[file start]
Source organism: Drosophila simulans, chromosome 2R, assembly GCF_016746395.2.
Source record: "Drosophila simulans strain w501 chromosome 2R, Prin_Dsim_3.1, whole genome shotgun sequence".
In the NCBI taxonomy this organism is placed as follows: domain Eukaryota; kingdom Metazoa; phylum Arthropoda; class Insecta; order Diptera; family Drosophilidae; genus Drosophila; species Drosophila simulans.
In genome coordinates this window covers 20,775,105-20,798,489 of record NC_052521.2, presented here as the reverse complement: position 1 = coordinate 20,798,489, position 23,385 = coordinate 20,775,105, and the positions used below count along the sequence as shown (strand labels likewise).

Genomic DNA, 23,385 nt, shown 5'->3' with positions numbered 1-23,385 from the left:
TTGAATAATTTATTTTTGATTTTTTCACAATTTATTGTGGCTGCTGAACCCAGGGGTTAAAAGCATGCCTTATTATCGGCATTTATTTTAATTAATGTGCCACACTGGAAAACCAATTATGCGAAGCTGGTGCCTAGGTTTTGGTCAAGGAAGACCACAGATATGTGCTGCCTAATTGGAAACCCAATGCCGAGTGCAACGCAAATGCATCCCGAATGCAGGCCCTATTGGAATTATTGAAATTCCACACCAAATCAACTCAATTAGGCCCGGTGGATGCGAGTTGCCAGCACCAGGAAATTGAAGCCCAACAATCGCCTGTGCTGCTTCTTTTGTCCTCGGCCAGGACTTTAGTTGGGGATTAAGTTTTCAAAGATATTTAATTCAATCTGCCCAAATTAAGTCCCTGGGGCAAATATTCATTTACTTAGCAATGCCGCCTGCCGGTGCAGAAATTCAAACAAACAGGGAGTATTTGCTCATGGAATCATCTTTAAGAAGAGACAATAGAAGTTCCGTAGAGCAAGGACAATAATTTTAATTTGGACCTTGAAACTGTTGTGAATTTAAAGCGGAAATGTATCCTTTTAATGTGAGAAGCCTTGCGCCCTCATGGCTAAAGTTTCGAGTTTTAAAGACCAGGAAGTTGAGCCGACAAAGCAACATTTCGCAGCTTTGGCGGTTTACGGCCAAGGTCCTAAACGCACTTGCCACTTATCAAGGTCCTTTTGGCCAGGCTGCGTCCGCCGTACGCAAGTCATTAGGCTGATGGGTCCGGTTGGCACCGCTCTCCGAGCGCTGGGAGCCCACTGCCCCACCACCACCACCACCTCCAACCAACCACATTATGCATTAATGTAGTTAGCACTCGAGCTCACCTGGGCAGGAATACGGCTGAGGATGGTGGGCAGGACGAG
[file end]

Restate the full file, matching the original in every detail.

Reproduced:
Source organism: Drosophila simulans, chromosome 2R, assembly GCF_016746395.2.
Source record: "Drosophila simulans strain w501 chromosome 2R, Prin_Dsim_3.1, whole genome shotgun sequence".
In the NCBI taxonomy this organism is placed as follows: domain Eukaryota; kingdom Metazoa; phylum Arthropoda; class Insecta; order Diptera; family Drosophilidae; genus Drosophila; species Drosophila simulans.
In genome coordinates this window covers 20,775,105-20,798,489 of record NC_052521.2, presented here as the reverse complement: position 1 = coordinate 20,798,489, position 23,385 = coordinate 20,775,105, and the positions used below count along the sequence as shown (strand labels likewise).

Genomic DNA, 23,385 nt, shown 5'->3' with positions numbered 1-23,385 from the left:
TTGAATAATTTATTTTTGATTTTTTCACAATTTATTGTGGCTGCTGAACCCAGGGGTTAAAAGCATGCCTTATTATCGGCATTTATTTTAATTAATGTGCCACACTGGAAAACCAATTATGCGAAGCTGGTGCCTAGGTTTTGGTCAAGGAAGACCACAGATATGTGCTGCCTAATTGGAAACCCAATGCCGAGTGCAACGCAAATGCATCCCGAATGCAGGCCCTATTGGAATTATTGAAATTCCACACCAAATCAACTCAATTAGGCCCGGTGGATGCGAGTTGCCAGCACCAGGAAATTGAAGCCCAACAATCGCCTGTGCTGCTTCTTTTGTCCTCGGCCAGGACTTTAGTTGGGGATTAAGTTTTCAAAGATATTTAATTCAATCTGCCCAAATTAAGTCCCTGGGGCAAATATTCATTTACTTAGCAATGCCGCCTGCCGGTGCAGAAATTCAAACAAACAGGGAGTATTTGCTCATGGAATCATCTTTAAGAAGAGACAATAGAAGTTCCGTAGAGCAAGGACAATAATTTTAATTTGGACCTTGAAACTGTTGTGAATTTAAAGCGGAAATGTATCCTTTTAATGTGAGAAGCCTTGCGCCCTCATGGCTAAAGTTTCGAGTTTTAAAGACCAGGAAGTTGAGCCGACAAAGCAACATTTCGCAGCTTTGGCGGTTTACGGCCAAGGTCCTAAACGCACTTGCCACTTATCAAGGTCCTTTTGGCCAGGCTGCGTCCGCCGTACGCAAGTCATTAGGCTGATGGGTCCGGTTGGCACCGCTCTCCGAGCGCTGGGAGCCCACTGCCCCACCACCACCACCACCTCCAACCAACCACATTATGCATTAATGTAGTTAGCACTCGAGCTCACCTGGGCAGGAATACGGCTGAGGATGGTGGGCAGGACGAG